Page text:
I like to leave openings like that in my plans. If I nail down too much in advance, writing the book becomes boring and forced.

So the first set-piece was AIRPORT. I continued on with the other set-pieces of the book, each placed in a different setting, to ensure an appropriate degree of variety during the course of the novel. (Other set-pieces included UNIVERSITY LAB, MEMORIAL SERVICE, and several different blocks of action in SHERWOOD FOREST. Read the book and find out how it all goes together!)

But let me point out that my initial plans for set-pieces are mainly external. For each set-piece I want a setting, a few plot elements, and which characters may be present. But I don’t think about the internal aspects of characters. I leave that for the next phase of planning: establishing character development arcs. I’ll talk about those next time.

[The photo of the airport and airplane is of RGIA Airport in Hyderabad, India. It was taken by Abhinay6597 [CC BY-SA 4.0 (, from Wikimedia Commons. It is definitely not Waterloo Regional Airport.]

How I Write: Brainstorming

How do I start a book or a short story? Let me share a little.

Every story starts with a seed: something that catches my attention and won’t let go. It may be an image, a character idea, a plot concept, or something else. The main requirement is that it seems fertile enough to dig into in more detail.

How do I dig? I get some paper and I scribble down anything that I might be able to connect to the seed. For example, let’s say I get a cool idea about aliens showing up on Earth. I’d start scribbling down images, plot tricks, characters, etc. about alien arrivals: probably all the things I’d like to see in such a book, but that other books haven’t done (or at least haven’t done well).

This is similar to a mind map except that I’m not a very visual person, and at this stage, I don’t care about connections between concepts. Basically, I’m just making a huge list of elements I might throw in. This process has elements of a Rorschach test, since it’s “This makes me think of that” but I don’t care. All I want is several pages of stuff that I can draw upon as needed.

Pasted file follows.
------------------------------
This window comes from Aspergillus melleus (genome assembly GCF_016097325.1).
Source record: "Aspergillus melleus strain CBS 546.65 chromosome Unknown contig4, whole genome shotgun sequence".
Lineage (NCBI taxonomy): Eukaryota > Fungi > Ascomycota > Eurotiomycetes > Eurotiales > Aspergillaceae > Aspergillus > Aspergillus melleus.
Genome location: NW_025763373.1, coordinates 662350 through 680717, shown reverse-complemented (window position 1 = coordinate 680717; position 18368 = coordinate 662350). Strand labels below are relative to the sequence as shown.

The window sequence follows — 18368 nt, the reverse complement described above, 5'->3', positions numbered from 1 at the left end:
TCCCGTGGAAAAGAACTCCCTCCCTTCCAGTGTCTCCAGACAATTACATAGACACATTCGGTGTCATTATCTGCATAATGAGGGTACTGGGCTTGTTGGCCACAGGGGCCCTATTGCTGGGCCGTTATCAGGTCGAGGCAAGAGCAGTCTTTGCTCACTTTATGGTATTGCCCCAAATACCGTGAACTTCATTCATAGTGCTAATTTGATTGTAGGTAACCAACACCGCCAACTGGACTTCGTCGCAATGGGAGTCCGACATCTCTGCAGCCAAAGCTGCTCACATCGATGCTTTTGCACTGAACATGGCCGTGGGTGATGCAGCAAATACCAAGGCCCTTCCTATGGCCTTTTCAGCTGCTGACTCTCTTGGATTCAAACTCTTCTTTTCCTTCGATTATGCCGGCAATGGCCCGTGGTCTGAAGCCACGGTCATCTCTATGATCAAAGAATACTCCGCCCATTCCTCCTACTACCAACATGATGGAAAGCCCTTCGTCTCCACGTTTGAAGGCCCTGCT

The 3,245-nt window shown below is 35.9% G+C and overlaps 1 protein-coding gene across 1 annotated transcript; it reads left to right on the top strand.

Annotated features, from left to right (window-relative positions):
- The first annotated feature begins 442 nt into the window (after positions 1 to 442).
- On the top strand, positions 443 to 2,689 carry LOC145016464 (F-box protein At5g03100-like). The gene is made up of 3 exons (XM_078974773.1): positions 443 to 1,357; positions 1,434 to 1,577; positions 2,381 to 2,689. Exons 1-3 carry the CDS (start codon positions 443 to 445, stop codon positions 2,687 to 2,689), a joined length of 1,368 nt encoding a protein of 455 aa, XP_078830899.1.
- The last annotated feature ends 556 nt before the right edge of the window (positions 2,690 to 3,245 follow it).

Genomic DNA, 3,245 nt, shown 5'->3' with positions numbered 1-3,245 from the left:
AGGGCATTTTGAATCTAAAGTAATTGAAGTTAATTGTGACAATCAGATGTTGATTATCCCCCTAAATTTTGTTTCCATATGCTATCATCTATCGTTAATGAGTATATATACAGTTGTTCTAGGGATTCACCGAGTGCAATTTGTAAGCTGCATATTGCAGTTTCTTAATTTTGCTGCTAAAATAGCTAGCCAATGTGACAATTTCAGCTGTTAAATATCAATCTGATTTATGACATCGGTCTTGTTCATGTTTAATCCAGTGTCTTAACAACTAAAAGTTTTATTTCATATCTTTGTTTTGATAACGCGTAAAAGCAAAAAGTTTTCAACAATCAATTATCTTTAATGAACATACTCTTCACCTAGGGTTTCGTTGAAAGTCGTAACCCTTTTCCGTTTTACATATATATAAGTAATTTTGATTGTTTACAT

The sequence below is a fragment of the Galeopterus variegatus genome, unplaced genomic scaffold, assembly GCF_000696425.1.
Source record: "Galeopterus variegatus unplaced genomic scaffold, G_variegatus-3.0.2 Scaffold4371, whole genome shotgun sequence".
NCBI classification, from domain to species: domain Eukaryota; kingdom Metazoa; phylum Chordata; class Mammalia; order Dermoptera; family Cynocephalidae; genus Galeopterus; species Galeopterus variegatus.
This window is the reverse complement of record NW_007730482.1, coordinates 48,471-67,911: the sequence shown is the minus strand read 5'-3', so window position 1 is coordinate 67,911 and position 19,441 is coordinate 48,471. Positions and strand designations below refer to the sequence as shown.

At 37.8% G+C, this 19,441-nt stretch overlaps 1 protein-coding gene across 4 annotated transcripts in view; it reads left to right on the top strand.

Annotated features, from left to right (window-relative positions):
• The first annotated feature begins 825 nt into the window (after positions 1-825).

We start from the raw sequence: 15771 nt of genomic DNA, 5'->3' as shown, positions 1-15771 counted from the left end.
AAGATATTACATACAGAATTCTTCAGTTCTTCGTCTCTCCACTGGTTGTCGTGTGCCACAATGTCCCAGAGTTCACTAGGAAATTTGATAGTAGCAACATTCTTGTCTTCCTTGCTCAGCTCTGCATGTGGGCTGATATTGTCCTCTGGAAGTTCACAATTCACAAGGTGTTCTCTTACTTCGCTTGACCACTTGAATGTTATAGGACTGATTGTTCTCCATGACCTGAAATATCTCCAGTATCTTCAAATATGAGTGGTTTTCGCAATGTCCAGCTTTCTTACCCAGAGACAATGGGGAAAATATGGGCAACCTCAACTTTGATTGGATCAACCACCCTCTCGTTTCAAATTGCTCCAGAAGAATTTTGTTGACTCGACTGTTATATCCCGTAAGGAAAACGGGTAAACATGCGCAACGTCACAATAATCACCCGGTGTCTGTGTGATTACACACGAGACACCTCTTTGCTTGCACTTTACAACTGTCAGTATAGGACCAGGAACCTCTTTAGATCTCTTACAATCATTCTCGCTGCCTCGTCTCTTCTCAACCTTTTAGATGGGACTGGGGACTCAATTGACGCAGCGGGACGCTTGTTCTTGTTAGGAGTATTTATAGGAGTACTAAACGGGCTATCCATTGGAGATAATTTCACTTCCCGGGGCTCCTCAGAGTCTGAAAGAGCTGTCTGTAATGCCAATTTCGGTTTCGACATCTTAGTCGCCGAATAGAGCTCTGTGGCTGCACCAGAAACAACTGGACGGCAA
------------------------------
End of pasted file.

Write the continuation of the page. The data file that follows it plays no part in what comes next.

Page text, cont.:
Eventually I transcribe this list into Evernote, which is where I keep most of my writing notes. (I’ll talk about note-keeping in some future post.) I’ll also sit down with a plain old word processor and write about the ideas. This is essentially talking to myself about the ideas, except that I write them down. The notes tend to be on the order of, “I could do this…and maybe there’d be a character like this…” Et cetera.

This is all just wrestling with possibilities, not actual concrete planning. What I could do, not what I will do. I’m getting a feel for the territory. And I don’t want to censor myself at all. Good ideas, bad ideas, who cares? Get them out of my head and down on paper. Later on, I can be choosy, but not yet.

Inevitably, some of this stuff will be cliché, but no problem. I want to get the clichés out of my system, so I write them all down too. Now is not the time to be critical.

So that’s how I start creating a story. In some future post, I’ll talk about the next phase: deciding whether I’ll actually write the story and if so, what will be its heart.

[Photo of pen and paper by Mushki Brichta [CC BY-SA 4.0 (, from Wikimedia Commons]

How Do You Spend Your Time?

Recently, I started keeping track of how I spend my time. I don’t use a fancy app—I had a look at a few and quickly knew that I’d never use them. They required way too much work to set up. Besides, I don’t always carry around electronics. Life is better without being tethered to a phone or a tablet.

Instead, I keep my time records on index cards. I write a line every time I start something new, as in:

4:12—writing blog on time tracking